SECURE Act | Retirement Planning | Indianapolis Audit Firm

The SECURE Act – New Retirement Plan Legislation

Published on by Joe Conover in Benefit Plan Audits

The SECURE Act – New Retirement Plan Legislation

On December 20, 2019, President Trump signed the Setting Every Community Up for Retirement Enhancement (“SECURE”) Act. The new rules will allow individuals to save more for retirement and influence how they can use the funds over time. These changes should have an immediate impact on plan sponsors and participants given some of the provisions are effective January 1, 2020. Here are some of the highlights:

  • Required Minimum Distributions Age Increased – The minimum age was increased from 70 ½ to 72 which will allow retirement funds to grow for an additional year and a half. Note: This does not change 2019 required minimum distributions.
  • No Age Restrictions on IRA Contributions – Individuals can continue to a traditional IRA if they work into their 70s and beyond.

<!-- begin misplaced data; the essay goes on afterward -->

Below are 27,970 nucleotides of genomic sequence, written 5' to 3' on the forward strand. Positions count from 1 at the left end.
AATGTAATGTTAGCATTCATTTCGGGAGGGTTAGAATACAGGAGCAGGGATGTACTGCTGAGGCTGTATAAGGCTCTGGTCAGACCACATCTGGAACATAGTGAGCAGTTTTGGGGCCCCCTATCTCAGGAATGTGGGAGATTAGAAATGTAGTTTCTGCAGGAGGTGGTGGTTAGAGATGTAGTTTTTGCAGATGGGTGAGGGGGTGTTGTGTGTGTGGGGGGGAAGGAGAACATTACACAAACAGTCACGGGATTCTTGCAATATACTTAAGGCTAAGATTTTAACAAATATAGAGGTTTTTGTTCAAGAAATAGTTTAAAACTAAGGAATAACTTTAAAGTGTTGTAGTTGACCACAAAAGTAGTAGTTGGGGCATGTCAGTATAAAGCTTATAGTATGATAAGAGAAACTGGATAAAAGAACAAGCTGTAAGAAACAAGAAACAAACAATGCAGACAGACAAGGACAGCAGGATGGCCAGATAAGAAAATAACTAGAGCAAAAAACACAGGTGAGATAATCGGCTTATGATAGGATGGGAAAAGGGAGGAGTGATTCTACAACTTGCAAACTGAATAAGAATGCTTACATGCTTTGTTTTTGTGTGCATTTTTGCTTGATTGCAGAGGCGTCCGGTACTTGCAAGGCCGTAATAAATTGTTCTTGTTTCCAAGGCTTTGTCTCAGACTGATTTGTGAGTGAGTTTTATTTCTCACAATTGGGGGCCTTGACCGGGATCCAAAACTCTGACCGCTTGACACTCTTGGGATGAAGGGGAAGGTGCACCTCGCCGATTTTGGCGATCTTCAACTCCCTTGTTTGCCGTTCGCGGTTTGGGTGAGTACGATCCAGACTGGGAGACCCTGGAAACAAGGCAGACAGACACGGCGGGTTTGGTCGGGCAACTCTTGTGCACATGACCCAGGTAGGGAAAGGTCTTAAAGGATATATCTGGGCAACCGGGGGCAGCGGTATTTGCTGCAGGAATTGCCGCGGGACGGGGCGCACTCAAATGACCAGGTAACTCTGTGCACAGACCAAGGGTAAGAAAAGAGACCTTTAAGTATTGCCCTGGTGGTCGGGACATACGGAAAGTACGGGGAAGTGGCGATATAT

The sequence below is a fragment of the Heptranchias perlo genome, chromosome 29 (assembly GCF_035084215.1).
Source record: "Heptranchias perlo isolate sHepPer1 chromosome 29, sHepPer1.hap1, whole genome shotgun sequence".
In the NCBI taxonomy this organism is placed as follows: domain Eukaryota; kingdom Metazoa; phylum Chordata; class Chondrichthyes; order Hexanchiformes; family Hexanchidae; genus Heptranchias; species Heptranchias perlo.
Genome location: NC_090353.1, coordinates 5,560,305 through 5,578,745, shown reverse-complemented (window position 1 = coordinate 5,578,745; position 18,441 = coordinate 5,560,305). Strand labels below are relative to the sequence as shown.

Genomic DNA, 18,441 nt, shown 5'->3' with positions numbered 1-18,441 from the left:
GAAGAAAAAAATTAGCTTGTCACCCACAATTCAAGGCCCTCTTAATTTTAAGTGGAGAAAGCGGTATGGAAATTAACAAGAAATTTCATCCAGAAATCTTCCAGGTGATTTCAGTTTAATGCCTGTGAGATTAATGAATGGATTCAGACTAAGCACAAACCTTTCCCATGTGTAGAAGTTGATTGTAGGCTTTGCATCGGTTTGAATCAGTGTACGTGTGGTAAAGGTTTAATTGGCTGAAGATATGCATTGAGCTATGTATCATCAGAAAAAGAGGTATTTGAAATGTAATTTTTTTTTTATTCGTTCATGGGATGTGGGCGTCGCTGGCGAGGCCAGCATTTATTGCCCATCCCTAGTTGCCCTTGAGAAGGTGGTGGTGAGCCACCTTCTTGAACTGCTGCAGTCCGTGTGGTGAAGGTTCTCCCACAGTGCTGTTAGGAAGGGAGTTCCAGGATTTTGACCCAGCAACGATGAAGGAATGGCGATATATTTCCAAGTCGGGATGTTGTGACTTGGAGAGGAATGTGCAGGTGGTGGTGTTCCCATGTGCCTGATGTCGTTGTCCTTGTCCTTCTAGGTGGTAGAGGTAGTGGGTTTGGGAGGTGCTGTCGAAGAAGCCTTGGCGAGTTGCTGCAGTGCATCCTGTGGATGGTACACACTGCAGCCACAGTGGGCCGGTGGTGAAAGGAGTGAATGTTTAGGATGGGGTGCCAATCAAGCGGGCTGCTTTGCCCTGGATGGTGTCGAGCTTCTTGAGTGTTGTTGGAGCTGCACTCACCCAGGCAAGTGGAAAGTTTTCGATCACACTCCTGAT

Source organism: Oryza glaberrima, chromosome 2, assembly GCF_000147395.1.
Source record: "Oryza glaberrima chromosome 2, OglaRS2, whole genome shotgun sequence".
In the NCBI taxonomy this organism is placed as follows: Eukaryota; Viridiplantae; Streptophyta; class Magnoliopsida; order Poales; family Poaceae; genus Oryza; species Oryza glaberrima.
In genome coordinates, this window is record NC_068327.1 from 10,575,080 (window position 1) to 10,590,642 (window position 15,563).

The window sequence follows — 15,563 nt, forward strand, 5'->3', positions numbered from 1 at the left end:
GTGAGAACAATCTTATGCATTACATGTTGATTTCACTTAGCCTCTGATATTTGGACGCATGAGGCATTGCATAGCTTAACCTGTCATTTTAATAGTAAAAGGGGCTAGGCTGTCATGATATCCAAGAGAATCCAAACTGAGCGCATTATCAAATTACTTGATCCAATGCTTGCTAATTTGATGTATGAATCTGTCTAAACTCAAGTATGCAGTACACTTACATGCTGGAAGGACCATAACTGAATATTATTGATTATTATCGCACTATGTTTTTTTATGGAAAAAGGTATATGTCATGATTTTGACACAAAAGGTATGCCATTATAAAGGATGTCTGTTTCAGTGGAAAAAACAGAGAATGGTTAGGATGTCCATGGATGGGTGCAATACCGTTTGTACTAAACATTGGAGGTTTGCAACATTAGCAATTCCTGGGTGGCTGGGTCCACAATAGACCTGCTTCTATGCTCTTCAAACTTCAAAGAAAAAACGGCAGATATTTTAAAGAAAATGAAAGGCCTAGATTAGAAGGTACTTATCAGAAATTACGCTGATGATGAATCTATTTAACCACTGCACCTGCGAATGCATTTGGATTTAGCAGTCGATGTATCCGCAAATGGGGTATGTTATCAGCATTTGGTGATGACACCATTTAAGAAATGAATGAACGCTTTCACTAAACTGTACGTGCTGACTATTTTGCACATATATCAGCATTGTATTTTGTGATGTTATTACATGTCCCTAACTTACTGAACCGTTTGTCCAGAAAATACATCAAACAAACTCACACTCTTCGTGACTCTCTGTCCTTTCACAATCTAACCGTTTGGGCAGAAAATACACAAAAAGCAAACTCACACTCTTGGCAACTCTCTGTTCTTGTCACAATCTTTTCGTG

• Part-Time Employees Eligible for 401(k) Plans – Typically employees need to work at least 1,000 hours before they are eligible to participate in their employer sponsored 401(k) plan. However, starting in 2021, the new law guarantees eligibility for employees that work at least 500 hours per year for three consecutive years. The employee must also be at least 21 years of age by the end of the three-year period.
  • Increases in the Automatic Enrollment Safe Harbor Maximum – The cap for the automatic enrollment salary deferral is increased from 10% to 15% of compensation after the participants initial year.
  • Small Employer Assistance – The retirement plan start-up tax credits for small businesses is increased form $500 to $5,000, a new $500 tax credit is provided for those small businesses that include automatic enrollment and the rules make it easier for small businesses to join together to provide retirement plans for their employees. Unrelated employers can join together in a multiple-employer plan and have just one plan administrator which should provide for greater leverage and pricing for the employers.
  • Section 529 Plans – Up to $10,000 held in a Section 529 plan may now be used to pay off student debt.


Contact Us

If you have questions or need assistance with the structure of your 401(k) plan, and whether this rule could benefit your company, Barnes Dennig can help. For additional information please call us at 513-241-8313 or click here to contact us. We look forward to speaking with you soon.


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